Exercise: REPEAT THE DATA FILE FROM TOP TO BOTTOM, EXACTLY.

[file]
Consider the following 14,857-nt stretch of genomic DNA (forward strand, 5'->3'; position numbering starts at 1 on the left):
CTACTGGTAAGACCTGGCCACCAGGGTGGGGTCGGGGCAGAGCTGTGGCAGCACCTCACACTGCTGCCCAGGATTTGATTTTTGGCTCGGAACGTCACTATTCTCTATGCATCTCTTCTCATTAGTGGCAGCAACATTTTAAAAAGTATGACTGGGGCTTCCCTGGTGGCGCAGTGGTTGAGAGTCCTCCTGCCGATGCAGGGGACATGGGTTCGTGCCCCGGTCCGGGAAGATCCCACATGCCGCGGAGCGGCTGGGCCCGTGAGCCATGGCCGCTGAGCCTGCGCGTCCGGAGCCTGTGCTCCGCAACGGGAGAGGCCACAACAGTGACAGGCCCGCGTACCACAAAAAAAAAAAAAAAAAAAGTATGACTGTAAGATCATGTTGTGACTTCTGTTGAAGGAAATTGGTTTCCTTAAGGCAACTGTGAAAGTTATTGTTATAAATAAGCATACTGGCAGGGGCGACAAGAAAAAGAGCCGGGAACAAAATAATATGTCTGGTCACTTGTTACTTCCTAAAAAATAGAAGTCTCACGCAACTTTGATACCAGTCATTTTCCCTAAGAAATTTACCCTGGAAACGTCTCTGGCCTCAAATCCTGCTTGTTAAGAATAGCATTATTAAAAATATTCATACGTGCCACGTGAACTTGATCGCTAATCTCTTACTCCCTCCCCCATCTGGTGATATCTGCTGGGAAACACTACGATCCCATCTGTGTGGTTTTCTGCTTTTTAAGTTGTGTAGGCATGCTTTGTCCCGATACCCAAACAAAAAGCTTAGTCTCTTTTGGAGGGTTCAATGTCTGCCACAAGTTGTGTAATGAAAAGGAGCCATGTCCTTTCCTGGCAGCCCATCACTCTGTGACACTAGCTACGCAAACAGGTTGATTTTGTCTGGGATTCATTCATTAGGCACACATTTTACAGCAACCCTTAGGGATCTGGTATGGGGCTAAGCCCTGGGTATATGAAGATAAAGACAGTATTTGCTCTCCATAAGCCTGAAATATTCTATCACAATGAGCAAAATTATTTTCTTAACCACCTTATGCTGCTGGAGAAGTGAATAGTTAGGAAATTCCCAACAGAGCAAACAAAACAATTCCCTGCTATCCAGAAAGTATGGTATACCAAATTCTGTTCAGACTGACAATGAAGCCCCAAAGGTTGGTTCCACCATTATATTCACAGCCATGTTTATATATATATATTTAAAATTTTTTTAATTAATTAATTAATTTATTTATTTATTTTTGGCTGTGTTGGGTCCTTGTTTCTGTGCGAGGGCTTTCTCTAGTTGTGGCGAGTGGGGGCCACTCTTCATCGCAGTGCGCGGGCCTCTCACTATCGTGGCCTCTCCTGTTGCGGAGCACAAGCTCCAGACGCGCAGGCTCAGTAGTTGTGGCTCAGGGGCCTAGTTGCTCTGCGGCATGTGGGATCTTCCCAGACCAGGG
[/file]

Consider the following 14,857-nt stretch of genomic DNA (forward strand, 5'->3'; position numbering starts at 1 on the left):
CTACTGGTAAGACCTGGCCACCAGGGTGGGGTCGGGGCAGAGCTGTGGCAGCACCTCACACTGCTGCCCAGGATTTGATTTTTGGCTCGGAACGTCACTATTCTCTATGCATCTCTTCTCATTAGTGGCAGCAACATTTTAAAAAGTATGACTGGGGCTTCCCTGGTGGCGCAGTGGTTGAGAGTCCTCCTGCCGATGCAGGGGACATGGGTTCGTGCCCCGGTCCGGGAAGATCCCACATGCCGCGGAGCGGCTGGGCCCGTGAGCCATGGCCGCTGAGCCTGCGCGTCCGGAGCCTGTGCTCCGCAACGGGAGAGGCCACAACAGTGACAGGCCCGCGTACCACAAAAAAAAAAAAAAAAAAAGTATGACTGTAAGATCATGTTGTGACTTCTGTTGAAGGAAATTGGTTTCCTTAAGGCAACTGTGAAAGTTATTGTTATAAATAAGCATACTGGCAGGGGCGACAAGAAAAAGAGCCGGGAACAAAATAATATGTCTGGTCACTTGTTACTTCCTAAAAAATAGAAGTCTCACGCAACTTTGATACCAGTCATTTTCCCTAAGAAATTTACCCTGGAAACGTCTCTGGCCTCAAATCCTGCTTGTTAAGAATAGCATTATTAAAAATATTCATACGTGCCACGTGAACTTGATCGCTAATCTCTTACTCCCTCCCCCATCTGGTGATATCTGCTGGGAAACACTACGATCCCATCTGTGTGGTTTTCTGCTTTTTAAGTTGTGTAGGCATGCTTTGTCCCGATACCCAAACAAAAAGCTTAGTCTCTTTTGGAGGGTTCAATGTCTGCCACAAGTTGTGTAATGAAAAGGAGCCATGTCCTTTCCTGGCAGCCCATCACTCTGTGACACTAGCTACGCAAACAGGTTGATTTTGTCTGGGATTCATTCATTAGGCACACATTTTACAGCAACCCTTAGGGATCTGGTATGGGGCTAAGCCCTGGGTATATGAAGATAAAGACAGTATTTGCTCTCCATAAGCCTGAAATATTCTATCACAATGAGCAAAATTATTTTCTTAACCACCTTATGCTGCTGGAGAAGTGAATAGTTAGGAAATTCCCAACAGAGCAAACAAAACAATTCCCTGCTATCCAGAAAGTATGGTATACCAAATTCTGTTCAGACTGACAATGAAGCCCCAAAGGTTGGTTCCACCATTATATTCACAGCCATGTTTATATATATATATTTAAAATTTTTTTAATTAATTAATTAATTTATTTATTTATTTTTGGCTGTGTTGGGTCCTTGTTTCTGTGCGAGGGCTTTCTCTAGTTGTGGCGAGTGGGGGCCACTCTTCATCGCAGTGCGCGGGCCTCTCACTATCGTGGCCTCTCCTGTTGCGGAGCACAAGCTCCAGACGCGCAGGCTCAGTAGTTGTGGCTCAGGGGCCTAGTTGCTCTGCGGCATGTGGGATCTTCCCAGACCAGGG